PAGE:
» The perception or interpretation of R or B may change, not because of new information about the drug but because of the context in which the information is conveyed. For example, a competitive drug for the same condition has been approved in the period between initial approval and the new risk/benefit analysis. Although comparative risk/benefit analyses are not supposed to influence drug safety analyses, they clearly do—and they will continue to influence safety decisions.

The Institute of Medicine (IOM) called for a fixed time for review of risk/benefit (such as five years after approval). However, the continued search for drug risks will increase the frequency with which new safety questions are discovered or verified. For most drugs, the risk/benefit ratio will become steadily more unfavorable unless companies take steps to ensure that new information about benefits is provided to balance or overcome new information about risks. The question is how to do that.

Currently, life cycle plans are viewed as a marketing-focused template that helps to identify sales and profit goals, new uses to be investigated, and long-term strategies to stave off therapeutic and generic competition. In the new Culture of Drug Safety, we will need to modify and adapt life cycle planning to meet the challenges posed by the continued discovery and analysis of drug risks. There are several goals we will need to integrate into our life cycle planning. These goals include benefit identification, benefit and risk quantification, and benefit augmentation.

Benefit Identification

In many instances, the intended uses of a drug are also its benefits. For example, if a drug is approved to treat pain, its benefit is that it treats pain. In cases like this, the benefit of a drug is said to have "face validity," and if there are no other effective drugs in a class, face validity is usually sufficient for approval.

But there are many effective drugs in many classes, and a manufacturer who wants to add an additional drug to the class must look to additional benefits. In the case of a pain drug, for example, the benefit may be that it treats pain more rapidly, more conveniently, with fewer minor side effects, or with less chance of addiction or abuse. These are clearly benefits, but they are much more difficult to analyze in a R/B equation.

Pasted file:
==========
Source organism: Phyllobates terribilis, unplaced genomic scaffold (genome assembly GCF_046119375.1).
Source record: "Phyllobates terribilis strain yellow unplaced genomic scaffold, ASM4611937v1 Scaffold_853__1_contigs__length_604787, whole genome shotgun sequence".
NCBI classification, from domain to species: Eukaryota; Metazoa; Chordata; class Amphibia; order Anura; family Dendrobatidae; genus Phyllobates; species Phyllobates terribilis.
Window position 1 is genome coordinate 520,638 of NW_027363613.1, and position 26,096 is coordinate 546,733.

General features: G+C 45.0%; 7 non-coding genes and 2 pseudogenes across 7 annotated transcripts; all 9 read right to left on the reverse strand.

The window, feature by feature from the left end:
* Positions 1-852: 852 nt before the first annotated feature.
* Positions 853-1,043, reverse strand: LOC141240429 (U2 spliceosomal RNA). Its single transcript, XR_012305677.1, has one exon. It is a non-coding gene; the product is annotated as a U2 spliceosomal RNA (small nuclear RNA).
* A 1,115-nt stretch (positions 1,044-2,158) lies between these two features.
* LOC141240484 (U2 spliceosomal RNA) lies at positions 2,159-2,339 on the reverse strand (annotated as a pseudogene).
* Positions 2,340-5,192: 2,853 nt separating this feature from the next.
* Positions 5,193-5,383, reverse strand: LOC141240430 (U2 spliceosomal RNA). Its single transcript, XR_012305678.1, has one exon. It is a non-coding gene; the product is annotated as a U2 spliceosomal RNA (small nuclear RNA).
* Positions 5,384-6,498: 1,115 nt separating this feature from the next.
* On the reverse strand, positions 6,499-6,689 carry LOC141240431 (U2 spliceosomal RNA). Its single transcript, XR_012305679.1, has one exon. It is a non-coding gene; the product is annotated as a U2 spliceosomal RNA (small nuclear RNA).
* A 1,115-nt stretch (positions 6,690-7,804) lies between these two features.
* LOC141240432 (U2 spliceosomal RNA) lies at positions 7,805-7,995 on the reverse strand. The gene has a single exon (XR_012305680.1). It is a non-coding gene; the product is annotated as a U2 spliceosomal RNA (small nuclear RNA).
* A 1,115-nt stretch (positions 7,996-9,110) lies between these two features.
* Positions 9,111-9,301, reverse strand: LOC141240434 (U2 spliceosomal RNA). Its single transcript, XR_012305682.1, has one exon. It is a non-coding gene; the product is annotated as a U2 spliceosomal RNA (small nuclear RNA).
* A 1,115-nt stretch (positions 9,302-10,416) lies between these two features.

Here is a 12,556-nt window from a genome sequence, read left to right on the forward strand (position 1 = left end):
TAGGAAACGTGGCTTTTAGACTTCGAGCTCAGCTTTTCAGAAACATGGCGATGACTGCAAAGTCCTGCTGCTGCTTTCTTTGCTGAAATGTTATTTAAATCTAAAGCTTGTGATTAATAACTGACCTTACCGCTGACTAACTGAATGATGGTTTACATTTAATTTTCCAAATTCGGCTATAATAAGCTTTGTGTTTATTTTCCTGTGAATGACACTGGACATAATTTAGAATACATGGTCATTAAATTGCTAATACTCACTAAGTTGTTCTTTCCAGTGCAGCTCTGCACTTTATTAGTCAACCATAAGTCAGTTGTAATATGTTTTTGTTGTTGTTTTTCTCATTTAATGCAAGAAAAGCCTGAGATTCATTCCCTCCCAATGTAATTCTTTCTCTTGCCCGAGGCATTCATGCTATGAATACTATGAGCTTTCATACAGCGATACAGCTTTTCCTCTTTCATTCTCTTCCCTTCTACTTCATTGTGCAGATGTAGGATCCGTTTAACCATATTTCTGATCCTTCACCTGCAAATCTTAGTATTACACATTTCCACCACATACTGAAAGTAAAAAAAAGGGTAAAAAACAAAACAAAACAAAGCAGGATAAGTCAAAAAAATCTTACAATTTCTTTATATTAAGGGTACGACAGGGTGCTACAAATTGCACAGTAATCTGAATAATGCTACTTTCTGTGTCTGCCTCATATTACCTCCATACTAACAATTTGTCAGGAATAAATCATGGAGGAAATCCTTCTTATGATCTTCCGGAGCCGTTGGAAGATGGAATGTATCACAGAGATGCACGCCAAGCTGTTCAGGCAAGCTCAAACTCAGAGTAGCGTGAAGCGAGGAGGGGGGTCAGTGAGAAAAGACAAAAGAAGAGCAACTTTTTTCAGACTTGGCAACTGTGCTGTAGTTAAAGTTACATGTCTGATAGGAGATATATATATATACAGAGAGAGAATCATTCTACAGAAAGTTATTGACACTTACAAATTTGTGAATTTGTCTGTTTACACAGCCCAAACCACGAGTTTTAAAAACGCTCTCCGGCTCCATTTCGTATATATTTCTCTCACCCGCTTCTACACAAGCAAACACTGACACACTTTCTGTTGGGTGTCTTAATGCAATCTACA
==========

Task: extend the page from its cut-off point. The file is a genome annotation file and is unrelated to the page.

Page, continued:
In the past, manufacturers have argued successfully that providing an alternative treatment option is sufficient benefit to justify approval. Recent cases, however, suggest that that may no longer be true. During the FDA advisory-committee meeting to review Merck's proposed new COX-2, Arcoxia (etoricoxib), the company made just that argument. FDA and the committee, however, wanted evidence that people who have failed on one pain reliever would benefit from a new product. Without it, they were unable to quantify the benefit of the product. (Disclosure: I served on the Arcoxia advisory committee and voted against approval.)

How do we translate drug effects into benefits, and how do we make these benefits tangible? This will be a major problem for the industry. The most likely candidate for providing this perspective is some form of patient-reported outcome (PRO) or health-related quality-of-life (HRQL) measure. These scales are commonly used in clinical trials as secondary end points to help characterize the disease and the drug's impact on the disease. A new class of scales that can help capture drug effects—not necessarily disease impacts, as quality-of-life instruments currently do—will likely be needed to identify the meaning of the drug's benefits to patients.

Let's say we can demonstrate that a drug improves patients' functioning, social interactions, and physical well-being. How do we now add sufficient meaning to these outcomes so that physicians in FDA or on its advisory committees can place those benefits into a perspective that will balance the perceived negative physical impact of severe adverse effects?

Benefit and Risk Quantification

Efficacy measures are not directly comparable to efficacy outcomes. Thus, R/B analyses are usually subjective exercises. Data on the disease burden, benchmarking against other drugs, or measuring the quality-of-life impact of the drug (both positive and negative) may help provide a perspective when interpreting risks or benefits. While some have argued in favor of putting all benefits and all risks into a single equation—using metrics such as health utilities or quality-adjusted life years (QUALYs)—these analyses are likely to be too broad and insensitive to be informative because too much information is lost in translating drug benefits and risks into one directly comparable metric.